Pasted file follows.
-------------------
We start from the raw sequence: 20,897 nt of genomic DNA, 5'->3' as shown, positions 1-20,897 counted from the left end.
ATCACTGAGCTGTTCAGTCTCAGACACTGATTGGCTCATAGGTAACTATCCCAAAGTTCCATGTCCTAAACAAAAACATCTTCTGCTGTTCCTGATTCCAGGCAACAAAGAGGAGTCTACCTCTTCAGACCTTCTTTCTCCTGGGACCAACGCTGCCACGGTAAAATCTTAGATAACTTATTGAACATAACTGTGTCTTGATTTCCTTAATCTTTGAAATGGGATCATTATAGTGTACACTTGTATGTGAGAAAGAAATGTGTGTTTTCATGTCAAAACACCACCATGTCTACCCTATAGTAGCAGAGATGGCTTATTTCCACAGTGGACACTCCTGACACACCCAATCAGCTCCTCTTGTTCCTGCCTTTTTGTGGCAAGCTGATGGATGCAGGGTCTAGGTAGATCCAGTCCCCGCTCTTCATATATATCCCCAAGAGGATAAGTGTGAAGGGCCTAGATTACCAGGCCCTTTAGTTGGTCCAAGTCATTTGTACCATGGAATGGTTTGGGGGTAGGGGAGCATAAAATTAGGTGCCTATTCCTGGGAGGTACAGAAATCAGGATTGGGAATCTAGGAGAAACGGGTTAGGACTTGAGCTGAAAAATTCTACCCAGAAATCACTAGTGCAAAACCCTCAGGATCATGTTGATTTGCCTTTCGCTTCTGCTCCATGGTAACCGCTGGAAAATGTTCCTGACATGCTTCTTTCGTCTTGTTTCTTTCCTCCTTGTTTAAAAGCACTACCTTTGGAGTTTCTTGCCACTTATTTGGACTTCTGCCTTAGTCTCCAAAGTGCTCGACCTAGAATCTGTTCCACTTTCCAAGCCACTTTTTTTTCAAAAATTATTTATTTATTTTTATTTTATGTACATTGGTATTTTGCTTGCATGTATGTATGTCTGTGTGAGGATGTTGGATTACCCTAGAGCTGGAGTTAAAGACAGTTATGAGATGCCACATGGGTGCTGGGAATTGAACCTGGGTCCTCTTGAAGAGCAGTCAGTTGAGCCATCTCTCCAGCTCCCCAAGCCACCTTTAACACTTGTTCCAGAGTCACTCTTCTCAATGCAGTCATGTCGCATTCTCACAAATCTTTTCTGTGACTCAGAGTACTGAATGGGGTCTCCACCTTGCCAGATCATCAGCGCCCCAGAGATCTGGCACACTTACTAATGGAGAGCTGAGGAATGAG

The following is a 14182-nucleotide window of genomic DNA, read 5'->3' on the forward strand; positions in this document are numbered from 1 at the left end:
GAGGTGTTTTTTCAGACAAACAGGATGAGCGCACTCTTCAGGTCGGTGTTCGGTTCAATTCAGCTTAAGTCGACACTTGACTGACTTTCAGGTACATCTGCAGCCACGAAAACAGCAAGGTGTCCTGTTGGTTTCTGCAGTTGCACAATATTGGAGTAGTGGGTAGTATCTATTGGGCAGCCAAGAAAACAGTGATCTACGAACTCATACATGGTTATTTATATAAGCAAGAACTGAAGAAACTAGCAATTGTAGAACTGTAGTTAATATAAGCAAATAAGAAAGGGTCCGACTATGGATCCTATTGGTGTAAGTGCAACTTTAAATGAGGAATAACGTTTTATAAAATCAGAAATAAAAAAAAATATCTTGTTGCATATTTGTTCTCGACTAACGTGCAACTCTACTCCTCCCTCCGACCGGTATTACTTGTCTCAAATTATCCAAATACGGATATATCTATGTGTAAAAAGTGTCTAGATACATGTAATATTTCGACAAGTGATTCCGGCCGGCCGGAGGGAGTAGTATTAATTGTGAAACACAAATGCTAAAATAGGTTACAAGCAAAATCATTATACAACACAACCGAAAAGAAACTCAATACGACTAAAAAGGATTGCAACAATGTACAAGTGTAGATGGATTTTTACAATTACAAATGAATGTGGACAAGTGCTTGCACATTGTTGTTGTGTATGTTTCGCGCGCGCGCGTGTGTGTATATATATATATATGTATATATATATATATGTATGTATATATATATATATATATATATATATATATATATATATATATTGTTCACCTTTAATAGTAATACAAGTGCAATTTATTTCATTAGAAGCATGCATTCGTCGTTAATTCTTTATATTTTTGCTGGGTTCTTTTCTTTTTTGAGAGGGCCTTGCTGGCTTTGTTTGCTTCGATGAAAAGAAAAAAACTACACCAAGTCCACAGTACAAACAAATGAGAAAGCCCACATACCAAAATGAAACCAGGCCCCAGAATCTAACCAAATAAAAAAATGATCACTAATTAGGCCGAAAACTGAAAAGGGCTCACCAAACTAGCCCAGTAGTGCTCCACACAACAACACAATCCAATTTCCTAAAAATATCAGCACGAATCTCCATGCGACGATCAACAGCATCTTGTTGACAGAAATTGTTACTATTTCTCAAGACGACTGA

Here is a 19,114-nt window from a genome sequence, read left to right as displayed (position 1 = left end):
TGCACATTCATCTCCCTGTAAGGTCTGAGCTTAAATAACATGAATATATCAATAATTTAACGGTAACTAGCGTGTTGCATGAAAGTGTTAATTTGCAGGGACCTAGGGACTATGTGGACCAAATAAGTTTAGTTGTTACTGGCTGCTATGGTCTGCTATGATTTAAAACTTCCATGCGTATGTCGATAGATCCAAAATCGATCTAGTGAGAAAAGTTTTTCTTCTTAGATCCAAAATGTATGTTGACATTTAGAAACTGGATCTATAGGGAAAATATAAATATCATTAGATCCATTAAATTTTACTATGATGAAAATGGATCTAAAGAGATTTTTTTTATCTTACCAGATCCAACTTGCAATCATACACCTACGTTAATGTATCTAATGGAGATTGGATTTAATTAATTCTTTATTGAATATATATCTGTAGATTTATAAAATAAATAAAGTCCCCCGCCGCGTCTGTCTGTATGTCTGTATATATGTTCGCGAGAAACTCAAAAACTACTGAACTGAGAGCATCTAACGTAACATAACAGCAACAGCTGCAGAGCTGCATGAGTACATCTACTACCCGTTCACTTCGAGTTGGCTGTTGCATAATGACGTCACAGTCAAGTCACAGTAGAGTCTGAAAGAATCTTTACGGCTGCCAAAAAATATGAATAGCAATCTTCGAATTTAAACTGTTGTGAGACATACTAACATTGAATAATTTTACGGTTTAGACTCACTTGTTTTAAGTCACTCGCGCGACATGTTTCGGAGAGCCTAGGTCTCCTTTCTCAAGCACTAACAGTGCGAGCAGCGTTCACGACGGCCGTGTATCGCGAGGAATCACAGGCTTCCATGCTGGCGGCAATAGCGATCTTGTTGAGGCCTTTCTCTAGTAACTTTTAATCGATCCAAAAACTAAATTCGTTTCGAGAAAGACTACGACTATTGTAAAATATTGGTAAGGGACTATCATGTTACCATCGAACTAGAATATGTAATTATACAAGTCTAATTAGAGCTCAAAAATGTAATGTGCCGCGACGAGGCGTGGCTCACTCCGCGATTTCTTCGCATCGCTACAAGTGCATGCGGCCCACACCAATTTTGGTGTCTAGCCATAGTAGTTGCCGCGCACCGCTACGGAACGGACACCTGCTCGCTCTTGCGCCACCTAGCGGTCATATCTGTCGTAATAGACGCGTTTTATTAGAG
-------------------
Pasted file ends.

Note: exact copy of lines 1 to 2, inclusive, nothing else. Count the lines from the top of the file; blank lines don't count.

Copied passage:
We start from the raw sequence: 20,897 nt of genomic DNA, 5'->3' as shown, positions 1-20,897 counted from the left end.
ATCACTGAGCTGTTCAGTCTCAGACACTGATTGGCTCATAGGTAACTATCCCAAAGTTCCATGTCCTAAACAAAAACATCTTCTGCTGTTCCTGATTCCAGGCAACAAAGAGGAGTCTACCTCTTCAGACCTTCTTTCTCCTGGGACCAACGCTGCCACGGTAAAATCTTAGATAACTTATTGAACATAACTGTGTCTTGATTTCCTTAATCTTTGAAATGGGATCATTATAGTGTACACTTGTATGTGAGAAAGAAATGTGTGTTTTCATGTCAAAACACCACCATGTCTACCCTATAGTAGCAGAGATGGCTTATTTCCACAGTGGACACTCCTGACACACCCAATCAGCTCCTCTTGTTCCTGCCTTTTTGTGGCAAGCTGATGGATGCAGGGTCTAGGTAGATCCAGTCCCCGCTCTTCATATATATCCCCAAGAGGATAAGTGTGAAGGGCCTAGATTACCAGGCCCTTTAGTTGGTCCAAGTCATTTGTACCATGGAATGGTTTGGGGGTAGGGGAGCATAAAATTAGGTGCCTATTCCTGGGAGGTACAGAAATCAGGATTGGGAATCTAGGAGAAACGGGTTAGGACTTGAGCTGAAAAATTCTACCCAGAAATCACTAGTGCAAAACCCTCAGGATCATGTTGATTTGCCTTTCGCTTCTGCTCCATGGTAACCGCTGGAAAATGTTCCTGACATGCTTCTTTCGTCTTGTTTCTTTCCTCCTTGTTTAAAAGCACTACCTTTGGAGTTTCTTGCCACTTATTTGGACTTCTGCCTTAGTCTCCAAAGTGCTCGACCTAGAATCTGTTCCACTTTCCAAGCCACTTTTTTTTCAAAAATTATTTATTTATTTTTATTTTATGTACATTGGTATTTTGCTTGCATGTATGTATGTCTGTGTGAGGATGTTGGATTACCCTAGAGCTGGAGTTAAAGACAGTTATGAGATGCCACATGGGTGCTGGGAATTGAACCTGGGTCCTCTTGAAGAGCAGTCAGTTGAGCCATCTCTCCAGCTCCCCAAGCCACCTTTAACACTTGTTCCAGAGTCACTCTTCTCAATGCAGTCATGTCGCATTCTCACAAATCTTTTCTGTGACTCAGAGTACTGAATGGGGTCTCCACCTTGCCAGATCATCAGCGCCCCAGAGATCTGGCACACTTACTAATGGAGAGCTGAGGAATGAG